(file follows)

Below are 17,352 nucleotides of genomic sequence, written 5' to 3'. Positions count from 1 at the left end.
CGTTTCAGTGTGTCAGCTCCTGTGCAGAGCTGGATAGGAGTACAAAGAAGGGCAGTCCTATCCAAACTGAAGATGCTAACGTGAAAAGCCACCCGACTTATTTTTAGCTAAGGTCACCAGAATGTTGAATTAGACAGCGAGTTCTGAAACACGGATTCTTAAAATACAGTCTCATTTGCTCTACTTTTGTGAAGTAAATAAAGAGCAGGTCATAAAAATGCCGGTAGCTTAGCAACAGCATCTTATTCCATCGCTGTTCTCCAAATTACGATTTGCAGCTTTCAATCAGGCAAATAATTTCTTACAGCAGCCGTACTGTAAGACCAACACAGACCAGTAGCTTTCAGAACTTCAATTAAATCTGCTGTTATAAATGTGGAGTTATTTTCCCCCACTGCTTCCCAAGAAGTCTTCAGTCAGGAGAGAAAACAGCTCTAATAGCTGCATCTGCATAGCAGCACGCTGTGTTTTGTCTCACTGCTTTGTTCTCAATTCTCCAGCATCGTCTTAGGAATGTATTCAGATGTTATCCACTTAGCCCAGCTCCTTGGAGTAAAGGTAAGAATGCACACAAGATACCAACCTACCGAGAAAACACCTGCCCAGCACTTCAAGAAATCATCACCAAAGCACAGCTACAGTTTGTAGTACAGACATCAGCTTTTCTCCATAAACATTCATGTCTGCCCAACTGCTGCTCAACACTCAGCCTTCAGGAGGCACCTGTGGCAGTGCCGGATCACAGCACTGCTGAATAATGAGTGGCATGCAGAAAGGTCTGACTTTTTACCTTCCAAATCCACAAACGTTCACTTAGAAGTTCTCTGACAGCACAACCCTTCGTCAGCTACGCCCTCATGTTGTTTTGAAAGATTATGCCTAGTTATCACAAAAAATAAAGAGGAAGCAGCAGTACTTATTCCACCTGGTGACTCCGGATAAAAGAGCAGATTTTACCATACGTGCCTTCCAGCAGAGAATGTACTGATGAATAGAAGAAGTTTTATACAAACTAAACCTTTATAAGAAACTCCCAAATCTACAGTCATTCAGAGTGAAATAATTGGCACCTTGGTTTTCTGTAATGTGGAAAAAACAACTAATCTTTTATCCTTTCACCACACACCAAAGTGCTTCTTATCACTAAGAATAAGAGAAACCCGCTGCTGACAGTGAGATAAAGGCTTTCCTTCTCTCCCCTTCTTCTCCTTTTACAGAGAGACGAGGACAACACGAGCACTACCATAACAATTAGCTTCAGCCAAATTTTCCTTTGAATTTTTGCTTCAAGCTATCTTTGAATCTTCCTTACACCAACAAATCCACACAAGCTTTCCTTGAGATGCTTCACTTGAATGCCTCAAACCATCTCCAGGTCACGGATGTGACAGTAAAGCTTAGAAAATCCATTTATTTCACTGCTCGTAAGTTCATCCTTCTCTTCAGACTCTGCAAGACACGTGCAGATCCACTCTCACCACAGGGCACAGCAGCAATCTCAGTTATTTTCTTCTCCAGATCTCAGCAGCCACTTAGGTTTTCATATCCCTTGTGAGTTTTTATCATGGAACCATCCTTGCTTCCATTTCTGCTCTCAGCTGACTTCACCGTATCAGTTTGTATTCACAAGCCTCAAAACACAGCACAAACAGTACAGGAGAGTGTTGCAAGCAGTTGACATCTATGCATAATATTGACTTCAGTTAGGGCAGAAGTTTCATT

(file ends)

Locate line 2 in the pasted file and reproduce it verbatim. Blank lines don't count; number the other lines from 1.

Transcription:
CGTTTCAGTGTGTCAGCTCCTGTGCAGAGCTGGATAGGAGTACAAAGAAGGGCAGTCCTATCCAAACTGAAGATGCTAACGTGAAAAGCCACCCGACTTATTTTTAGCTAAGGTCACCAGAATGTTGAATTAGACAGCGAGTTCTGAAACACGGATTCTTAAAATACAGTCTCATTTGCTCTACTTTTGTGAAGTAAATAAAGAGCAGGTCATAAAAATGCCGGTAGCTTAGCAACAGCATCTTATTCCATCGCTGTTCTCCAAATTACGATTTGCAGCTTTCAATCAGGCAAATAATTTCTTACAGCAGCCGTACTGTAAGACCAACACAGACCAGTAGCTTTCAGAACTTCAATTAAATCTGCTGTTATAAATGTGGAGTTATTTTCCCCCACTGCTTCCCAAGAAGTCTTCAGTCAGGAGAGAAAACAGCTCTAATAGCTGCATCTGCATAGCAGCACGCTGTGTTTTGTCTCACTGCTTTGTTCTCAATTCTCCAGCATCGTCTTAGGAATGTATTCAGATGTTATCCACTTAGCCCAGCTCCTTGGAGTAAAGGTAAGAATGCACACAAGATACCAACCTACCGAGAAAACACCTGCCCAGCACTTCAAGAAATCATCACCAAAGCACAGCTACAGTTTGTAGTACAGACATCAGCTTTTCTCCATAAACATTCATGTCTGCCCAACTGCTGCTCAACACTCAGCCTTCAGGAGGCACCTGTGGCAGTGCCGGATCACAGCACTGCTGAATAATGAGTGGCATGCAGAAAGGTCTGACTTTTTACCTTCCAAATCCACAAACGTTCACTTAGAAGTTCTCTGACAGCACAACCCTTCGTCAGCTACGCCCTCATGTTGTTTTGAAAGATTATGCCTAGTTATCACAAAAAATAAAGAGGAAGCAGCAGTACTTATTCCACCTGGTGACTCCGGATAAAAGAGCAGATTTTACCATACGTGCCTTCCAGCAGAGAATGTACTGATGAATAGAAGAAGTTTTATACAAACTAAACCTTTATAAGAAACTCCCAAATCTACAGTCATTCAGAGTGAAATAATTGGCACCTTGGTTTTCTGTAATGTGGAAAAAACAACTAATCTTTTATCCTTTCACCACACACCAAAGTGCTTCTTATCACTAAGAATAAGAGAAACCCGCTGCTGACAGTGAGATAAAGGCTTTCCTTCTCTCCCCTTCTTCTCCTTTTACAGAGAGACGAGGACAACACGAGCACTACCATAACAATTAGCTTCAGCCAAATTTTCCTTTGAATTTTTGCTTCAAGCTATCTTTGAATCTTCCTTACACCAACAAATCCACACAAGCTTTCCTTGAGATGCTTCACTTGAATGCCTCAAACCATCTCCAGGTCACGGATGTGACAGTAAAGCTTAGAAAATCCATTTATTTCACTGCTCGTAAGTTCATCCTTCTCTTCAGACTCTGCAAGACACGTGCAGATCCACTCTCACCACAGGGCACAGCAGCAATCTCAGTTATTTTCTTCTCCAGATCTCAGCAGCCACTTAGGTTTTCATATCCCTTGTGAGTTTTTATCATGGAACCATCCTTGCTTCCATTTCTGCTCTCAGCTGACTTCACCGTATCAGTTTGTATTCACAAGCCTCAAAACACAGCACAAACAGTACAGGAGAGTGTTGCAAGCAGTTGACATCTATGCATAATATTGACTTCAGTTAGGGCAGAAGTTTCATT